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The two antelope pictured above are both B&C qualifiers. The antelope on the left was taken by David Edwards of Upatoi, GA and the antelope on the right was taken by Genarro Torrez of Mexico.

Both of these antelope hunts were very short. Not by design but by chance. Genarro's antelope was down by 8am on the first day of his hunt. David's antelope was actually taken the day before his antelope hunt started and has a great story to go along with it. I call it the "15 SECOND B&C BUCK". You can read that story at the bottom of this page.

While we do have very good antelope hunting on our ranches, one cannot expect to take a record book antelope buck much less one in less than an hour. Check out the story at the bottom of the's a good one.

There are also a few stories in the REALTREE online archives. Visit their site and type in 'ANTELOPE OUTFITTERS' in the search box.
Our antelope hunts are truly world class in the area we hunt. The antelope pictured at the left was taken by one of the staff of ANTELOPE OUTFITTERS after all the clients were finished hunting for the year. This is a nice trophy antelope at 13 inches but is on the small end of trophy antelope we usually take each year.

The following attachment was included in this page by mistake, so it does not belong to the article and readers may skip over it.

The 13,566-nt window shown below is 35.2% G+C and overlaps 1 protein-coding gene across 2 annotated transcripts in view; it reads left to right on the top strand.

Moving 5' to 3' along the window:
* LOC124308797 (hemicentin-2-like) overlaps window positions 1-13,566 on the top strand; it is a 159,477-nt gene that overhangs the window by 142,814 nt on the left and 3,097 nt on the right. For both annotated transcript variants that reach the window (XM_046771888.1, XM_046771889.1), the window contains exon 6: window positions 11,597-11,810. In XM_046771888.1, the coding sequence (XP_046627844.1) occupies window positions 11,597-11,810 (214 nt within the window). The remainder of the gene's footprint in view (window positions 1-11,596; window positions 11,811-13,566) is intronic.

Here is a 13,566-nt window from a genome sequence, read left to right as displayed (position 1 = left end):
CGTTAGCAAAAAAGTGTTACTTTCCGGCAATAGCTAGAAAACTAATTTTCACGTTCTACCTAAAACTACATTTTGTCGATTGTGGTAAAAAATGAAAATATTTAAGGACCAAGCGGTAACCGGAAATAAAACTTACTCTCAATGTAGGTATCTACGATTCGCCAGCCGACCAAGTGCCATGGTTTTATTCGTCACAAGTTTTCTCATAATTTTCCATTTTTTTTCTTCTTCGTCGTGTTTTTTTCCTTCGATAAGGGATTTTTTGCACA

Each year we usually take over a dozen antelope in excess of 15 honest inches, and often over 16. Several of the antelope we take are Boone and Crocket qualifiers, scoring in the low 80s. This is impressive since severe drought has taken it's toll on the horn growth each of the past 5 years.

Just a note for your information; 15 inch and larger antelope bucks are truly a rare find. If you have buddies with antelope bucks on the wall they claim to be 16 inches, grab a tape and check it. There are 16s and even 17s out there, but they are considerably more rare than most have been lead to believe. Any antelope over 14 is a true trophy pronghorn and if he has mass and long prongs or even a bit of character then you have a real trophy antelope.
The trophy antelope pictured at the right was taken by Jim Stroud of the TV show "DR. BUCK OUTDOORS". While this is a nice Wyoming antelope at 14 inches, he was the small one and the big one got away. The blame for the big antelope getting away all belongs to me.

We had seen a herd of antelope go into a draw with three nice antelope and about 15 or so does. We took a long 2 mile hike around to get the wind right and when we came to the spot where the antelope had gone into the draw there were two shooter antelope on the ridge bedded in front of us.

Since the herd we saw had two good antelope and a smaller one, I assumed while crawling through the cactus that the bigger of these two was the big buck we had seen earlier in the bunch. This was not the case and the problem here turned out to be too many trophy antelope in one area. The trophy antelope he took was one that was evidently not part of the original herd. After he dropped his antelope and we stood up to go check it out, the herd with the two bigger antelope in it came out of the draw right below the one he took.